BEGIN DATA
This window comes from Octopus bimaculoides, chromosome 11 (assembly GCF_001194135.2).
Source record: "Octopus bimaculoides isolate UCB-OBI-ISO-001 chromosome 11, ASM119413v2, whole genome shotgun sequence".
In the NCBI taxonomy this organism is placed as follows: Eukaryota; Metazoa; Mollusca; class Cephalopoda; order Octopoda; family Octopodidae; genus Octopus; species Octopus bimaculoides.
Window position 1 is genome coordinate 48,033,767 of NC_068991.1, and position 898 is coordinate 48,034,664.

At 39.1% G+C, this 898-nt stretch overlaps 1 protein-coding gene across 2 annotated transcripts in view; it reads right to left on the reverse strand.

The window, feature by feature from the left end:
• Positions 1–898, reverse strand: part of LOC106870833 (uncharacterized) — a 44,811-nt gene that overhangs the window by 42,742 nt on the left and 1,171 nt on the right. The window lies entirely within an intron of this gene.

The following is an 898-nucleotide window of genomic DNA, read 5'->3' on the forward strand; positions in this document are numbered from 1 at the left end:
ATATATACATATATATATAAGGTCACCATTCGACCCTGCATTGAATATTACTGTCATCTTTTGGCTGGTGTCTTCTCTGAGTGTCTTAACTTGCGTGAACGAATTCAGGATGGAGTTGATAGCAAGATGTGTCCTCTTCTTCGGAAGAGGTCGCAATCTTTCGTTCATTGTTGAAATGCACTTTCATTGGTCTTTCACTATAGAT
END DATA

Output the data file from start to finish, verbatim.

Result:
This window comes from Octopus bimaculoides, chromosome 11 (assembly GCF_001194135.2).
Source record: "Octopus bimaculoides isolate UCB-OBI-ISO-001 chromosome 11, ASM119413v2, whole genome shotgun sequence".
In the NCBI taxonomy this organism is placed as follows: Eukaryota; Metazoa; Mollusca; class Cephalopoda; order Octopoda; family Octopodidae; genus Octopus; species Octopus bimaculoides.
Window position 1 is genome coordinate 48,033,767 of NC_068991.1, and position 898 is coordinate 48,034,664.

At 39.1% G+C, this 898-nt stretch overlaps 1 protein-coding gene across 2 annotated transcripts in view; it reads right to left on the reverse strand.

The window, feature by feature from the left end:
• Positions 1–898, reverse strand: part of LOC106870833 (uncharacterized) — a 44,811-nt gene that overhangs the window by 42,742 nt on the left and 1,171 nt on the right. The window lies entirely within an intron of this gene.

The following is an 898-nucleotide window of genomic DNA, read 5'->3' on the forward strand; positions in this document are numbered from 1 at the left end:
ATATATACATATATATATAAGGTCACCATTCGACCCTGCATTGAATATTACTGTCATCTTTTGGCTGGTGTCTTCTCTGAGTGTCTTAACTTGCGTGAACGAATTCAGGATGGAGTTGATAGCAAGATGTGTCCTCTTCTTCGGAAGAGGTCGCAATCTTTCGTTCATTGTTGAAATGCACTTTCATTGGTCTTTCACTATAGAT